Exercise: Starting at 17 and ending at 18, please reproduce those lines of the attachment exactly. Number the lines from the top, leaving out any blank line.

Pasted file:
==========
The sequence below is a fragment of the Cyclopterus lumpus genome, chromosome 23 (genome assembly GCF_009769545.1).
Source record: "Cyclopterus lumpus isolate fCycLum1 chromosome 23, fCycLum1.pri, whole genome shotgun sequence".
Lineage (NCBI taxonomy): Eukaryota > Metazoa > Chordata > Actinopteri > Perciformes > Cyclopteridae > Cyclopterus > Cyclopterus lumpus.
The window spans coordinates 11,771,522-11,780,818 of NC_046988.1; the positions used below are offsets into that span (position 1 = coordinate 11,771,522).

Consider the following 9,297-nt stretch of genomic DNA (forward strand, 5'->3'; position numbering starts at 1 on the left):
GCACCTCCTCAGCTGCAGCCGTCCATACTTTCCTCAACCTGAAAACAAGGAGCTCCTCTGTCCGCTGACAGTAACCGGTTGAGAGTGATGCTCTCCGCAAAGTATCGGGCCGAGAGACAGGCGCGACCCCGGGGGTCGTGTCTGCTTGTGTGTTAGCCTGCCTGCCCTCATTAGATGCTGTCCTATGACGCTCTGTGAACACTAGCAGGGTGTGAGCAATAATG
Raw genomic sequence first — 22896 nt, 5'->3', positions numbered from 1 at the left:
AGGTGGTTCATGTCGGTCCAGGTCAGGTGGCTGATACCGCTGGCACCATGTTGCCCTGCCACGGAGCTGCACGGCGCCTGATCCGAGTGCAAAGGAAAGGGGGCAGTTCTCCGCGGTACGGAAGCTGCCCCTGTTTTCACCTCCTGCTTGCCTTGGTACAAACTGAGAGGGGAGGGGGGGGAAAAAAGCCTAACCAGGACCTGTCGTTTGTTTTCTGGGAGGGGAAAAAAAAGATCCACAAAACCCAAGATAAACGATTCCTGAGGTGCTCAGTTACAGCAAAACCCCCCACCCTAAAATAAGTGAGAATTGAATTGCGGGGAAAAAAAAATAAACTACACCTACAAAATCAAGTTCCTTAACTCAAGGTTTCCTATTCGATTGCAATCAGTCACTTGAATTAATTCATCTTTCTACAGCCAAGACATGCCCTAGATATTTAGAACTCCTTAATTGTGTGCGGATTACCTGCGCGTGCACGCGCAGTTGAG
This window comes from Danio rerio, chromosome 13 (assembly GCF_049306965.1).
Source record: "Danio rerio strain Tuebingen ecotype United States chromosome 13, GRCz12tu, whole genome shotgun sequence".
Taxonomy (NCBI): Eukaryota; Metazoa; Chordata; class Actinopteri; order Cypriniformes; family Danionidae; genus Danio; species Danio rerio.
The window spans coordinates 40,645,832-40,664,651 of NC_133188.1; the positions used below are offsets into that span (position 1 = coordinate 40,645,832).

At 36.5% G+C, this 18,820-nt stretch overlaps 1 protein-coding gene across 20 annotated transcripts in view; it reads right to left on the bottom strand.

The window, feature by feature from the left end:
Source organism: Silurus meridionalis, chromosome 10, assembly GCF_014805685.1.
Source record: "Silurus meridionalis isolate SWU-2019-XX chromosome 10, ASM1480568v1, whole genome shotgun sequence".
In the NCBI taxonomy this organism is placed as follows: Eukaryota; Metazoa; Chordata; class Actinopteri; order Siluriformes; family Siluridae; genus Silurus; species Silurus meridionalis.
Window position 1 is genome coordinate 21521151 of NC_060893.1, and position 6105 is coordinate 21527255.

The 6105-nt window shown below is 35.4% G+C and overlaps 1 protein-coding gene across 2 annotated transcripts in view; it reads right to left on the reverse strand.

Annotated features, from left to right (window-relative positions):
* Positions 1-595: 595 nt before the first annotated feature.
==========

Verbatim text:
In the NCBI taxonomy this organism is placed as follows: Eukaryota; Metazoa; Chordata; class Actinopteri; order Siluriformes; family Siluridae; genus Silurus; species Silurus meridionalis.
Window position 1 is genome coordinate 21521151 of NC_060893.1, and position 6105 is coordinate 21527255.